Beginning in January 1980, Setzer fronted the popular rockabilly band, Stray Cats. After performing from New York to Philadelphia, Setzer, Lee Rocker (born Leon Drucker) and Slim Jim Phantom (born James McDonnell) decided in June 1980 to go to London where they believed people would better appreciate their sound and style. To make the money for the plane, Brian, Lee and Slim Jim went to the Sam Ash Music on 48th Street to sell their instruments and gear to the store and rather than negotiating, sold all of it for just enough for three plane tickets. Upon arrival, they decided to call themselves Stray Cats, a name suggested by Rocker. The Stray Cats drew the attention of producer Dave Edmunds and released a series of successful singles in the UK.
The Stray Cats caught America’s attention with the 1982 album Built for Speed, which included the two Top Ten hits, “Rock This Town” (Number Nine) and “Stray Cat Strut” (Number Three), as well as with the follow-up 1983 album Rant ‘N Rave with the Stray Cats, which included the two successful singles “(She’s) Sexy + 17” (Number Five), and “I Won’t Stand In Your Way” (Number 35).
The Stray Cats broke up in 1984, but would reunite briefly to record albums and mount tours several times through the early 1990s.
In 1986, Setzer released his first solo album, The Knife Feels Like Justice, which marked a move away from rockabilly and towards a more mainstream rock sound. The album found minor success, peaking at Number 45 on the U.S. album charts. Also in the mid-80s, Setzer was the lead guitarist for the touring version of Robert Plant’s ensemble band, The Honeydrippers. In 1987, Setzer played the part of Eddie Cochran in the biographical film on the life of Ritchie Valens, La Bamba.
Setzer led a comeback for swing and jump blues music in the mid-1990s when he formed The Brian Setzer Orchestra, an ambitious 17-piece ensemble project, which released four studio albums, a Christmas disc and several live releases between 1994 and 2002. The group’s biggest success (and Setzer’s outside the Stray Cats) came in 1998 with the release of The Dirty Boogie which cracked the top ten on the U.S. album charts and featured a hit single, a cover of Louis Prima’s “Jump, Jive an’ Wail”.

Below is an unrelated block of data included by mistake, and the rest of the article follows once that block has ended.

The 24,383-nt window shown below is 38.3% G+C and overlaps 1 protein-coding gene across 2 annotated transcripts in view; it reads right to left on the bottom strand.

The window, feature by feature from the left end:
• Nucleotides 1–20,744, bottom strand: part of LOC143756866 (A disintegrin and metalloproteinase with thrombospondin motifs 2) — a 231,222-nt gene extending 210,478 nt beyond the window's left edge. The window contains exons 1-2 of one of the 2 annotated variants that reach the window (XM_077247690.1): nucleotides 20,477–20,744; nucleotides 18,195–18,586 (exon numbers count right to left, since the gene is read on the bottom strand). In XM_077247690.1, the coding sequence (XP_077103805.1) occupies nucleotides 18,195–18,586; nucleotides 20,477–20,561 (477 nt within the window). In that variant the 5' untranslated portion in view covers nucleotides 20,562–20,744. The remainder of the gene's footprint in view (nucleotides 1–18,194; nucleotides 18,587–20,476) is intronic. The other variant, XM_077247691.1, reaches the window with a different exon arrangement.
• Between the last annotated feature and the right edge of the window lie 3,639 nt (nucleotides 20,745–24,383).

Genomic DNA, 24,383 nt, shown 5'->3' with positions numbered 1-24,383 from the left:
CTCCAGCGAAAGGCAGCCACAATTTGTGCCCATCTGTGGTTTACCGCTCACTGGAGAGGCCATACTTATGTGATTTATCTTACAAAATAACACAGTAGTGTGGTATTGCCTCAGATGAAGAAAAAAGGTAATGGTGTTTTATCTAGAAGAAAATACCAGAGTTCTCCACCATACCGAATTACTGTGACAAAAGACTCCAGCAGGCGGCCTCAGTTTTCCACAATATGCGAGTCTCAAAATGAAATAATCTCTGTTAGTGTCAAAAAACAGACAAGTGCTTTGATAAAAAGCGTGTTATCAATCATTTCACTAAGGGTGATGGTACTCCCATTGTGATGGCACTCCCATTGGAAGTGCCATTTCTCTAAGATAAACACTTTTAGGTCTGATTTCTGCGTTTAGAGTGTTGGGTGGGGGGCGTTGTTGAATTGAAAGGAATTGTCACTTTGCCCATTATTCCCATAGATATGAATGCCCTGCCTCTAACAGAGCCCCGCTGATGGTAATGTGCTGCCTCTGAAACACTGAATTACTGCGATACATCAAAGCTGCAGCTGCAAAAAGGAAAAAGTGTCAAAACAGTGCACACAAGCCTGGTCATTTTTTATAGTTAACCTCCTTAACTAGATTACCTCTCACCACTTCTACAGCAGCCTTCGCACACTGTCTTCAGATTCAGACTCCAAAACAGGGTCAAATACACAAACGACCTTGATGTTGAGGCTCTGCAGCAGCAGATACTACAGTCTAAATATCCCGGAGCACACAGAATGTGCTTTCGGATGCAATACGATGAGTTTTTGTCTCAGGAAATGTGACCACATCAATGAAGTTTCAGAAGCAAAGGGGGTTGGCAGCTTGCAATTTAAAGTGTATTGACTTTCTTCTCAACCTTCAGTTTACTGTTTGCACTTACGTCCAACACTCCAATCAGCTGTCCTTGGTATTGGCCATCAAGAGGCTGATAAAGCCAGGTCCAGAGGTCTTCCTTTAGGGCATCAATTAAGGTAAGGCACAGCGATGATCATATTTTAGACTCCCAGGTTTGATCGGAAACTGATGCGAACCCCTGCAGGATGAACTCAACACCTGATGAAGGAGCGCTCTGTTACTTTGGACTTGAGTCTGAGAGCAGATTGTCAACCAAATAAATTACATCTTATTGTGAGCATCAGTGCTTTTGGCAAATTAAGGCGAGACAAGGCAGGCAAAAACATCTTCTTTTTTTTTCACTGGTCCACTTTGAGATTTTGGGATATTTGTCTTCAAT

Brian Setzer plays with his orchestra on June 29, 2006 in the East Room of the White House, during the entertainment following the official dinner in honor of Japanese Prime Minister Junichiro Koizumi’s visit to the United States.
Setzer continued to release solo-billed albums sporadically, including a solo live disc Rockin’ By Myself in 1998 and Nitro Burnin’ Funny Daddy in 2003. In 2001 he released an album titled Ignition with his new trio billed as the ‘68 Comeback Special. A tribute album titled Rockabilly Riot Vol. 1: A Tribute to Sun Records was released on July 26, 2005, in the United States.
On September 25 2007, the Brian Setzer Orchestra released Wolfgang’s Big Night Out which features Setzer’s take on classical pieces, such as Beethoven’s Symphony No. 5, Flight of the Bumblebee, and Fleur Elise. Wolfgang earned Setzer his eighth Grammy nomination, this time for Best Classical Crossover album of the year.
Setzer spoofed himself in a 2002 episode of popular animated series “The Simpsons”. He voiced himself as a “tutor” at a fictional Rock ‘n Roll Fantasy Camp attended by Homer Simpson, and delivered the amusing line (after his animated version participated in chasing Homer in a motorized devil’s head): “I hope you won’t judge the entire Brian Setzer orchestra based on my actions.”
On October 13, 2009, the Brian Setzer Orchestra released a new album entitled Songs From Lonely Avenue. For the first time in Setzer’s career, he is the sole writer on every song. Frank Comstock, the 87-year-old big band arranger who Setzer collaborated with on Wolfgang’s Big Night Out, orchestrated most of the horn parts for the new album.
Setzer was awarded the Orville H. Gibson Lifetime Achievement Award at the 1999 Gibson Awards. As of 1999, the previous recipients of this award were B. B. King, Emmylou Harris, Vince Gill and John Fogerty.
Since 2000, Setzer has earned three Grammy Awards: Best Pop Performance Duo/Group for “Jump Jive An’ Wail”, and two Best Pop Instrumental Performance awards for “Sleepwalk” and “Caravan”. In December 2006 he received his seventh Grammy nomination for his version of “My Favorite Things,” again in the Best Pop Instrumental Performance category.
Setzer recently moved from Southern California to Minneapolis, Minnesota, with his wife Julie (nee Reiten, former singer with the Dustbunnies), whom he originally met when she auditioned (and was hired) as a back-up singer for the Brian Setzer Orchestra in 2000. They were married in Palm Springs, California, in the summer of 2005. Setzer was previously married twice: to Christine Schmidt, from 1994-2002, with whom he has two daughters, and DeAnna Morgan from 1984-1992 with whom he has a son, Cody.